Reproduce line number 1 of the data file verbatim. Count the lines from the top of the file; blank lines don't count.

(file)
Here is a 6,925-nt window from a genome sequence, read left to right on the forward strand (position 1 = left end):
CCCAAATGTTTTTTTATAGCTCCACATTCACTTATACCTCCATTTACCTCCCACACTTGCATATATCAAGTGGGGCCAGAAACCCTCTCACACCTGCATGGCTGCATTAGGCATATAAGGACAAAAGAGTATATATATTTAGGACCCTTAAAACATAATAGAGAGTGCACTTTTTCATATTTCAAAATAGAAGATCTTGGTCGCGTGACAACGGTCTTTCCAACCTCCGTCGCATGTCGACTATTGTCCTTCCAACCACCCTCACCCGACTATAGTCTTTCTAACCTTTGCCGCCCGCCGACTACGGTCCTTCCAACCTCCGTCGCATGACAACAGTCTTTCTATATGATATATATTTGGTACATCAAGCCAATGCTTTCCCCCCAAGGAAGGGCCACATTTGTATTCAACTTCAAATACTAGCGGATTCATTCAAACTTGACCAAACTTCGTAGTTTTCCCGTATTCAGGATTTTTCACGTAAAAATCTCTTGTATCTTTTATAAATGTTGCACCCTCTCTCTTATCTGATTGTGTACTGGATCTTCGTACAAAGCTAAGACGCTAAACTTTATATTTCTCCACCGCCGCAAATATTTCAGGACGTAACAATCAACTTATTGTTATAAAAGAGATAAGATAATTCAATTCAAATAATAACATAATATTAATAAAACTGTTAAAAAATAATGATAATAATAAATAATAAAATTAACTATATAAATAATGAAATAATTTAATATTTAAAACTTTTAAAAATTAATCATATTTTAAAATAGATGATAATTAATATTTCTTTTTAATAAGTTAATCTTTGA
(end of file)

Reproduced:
Here is a 6,925-nt window from a genome sequence, read left to right on the forward strand (position 1 = left end):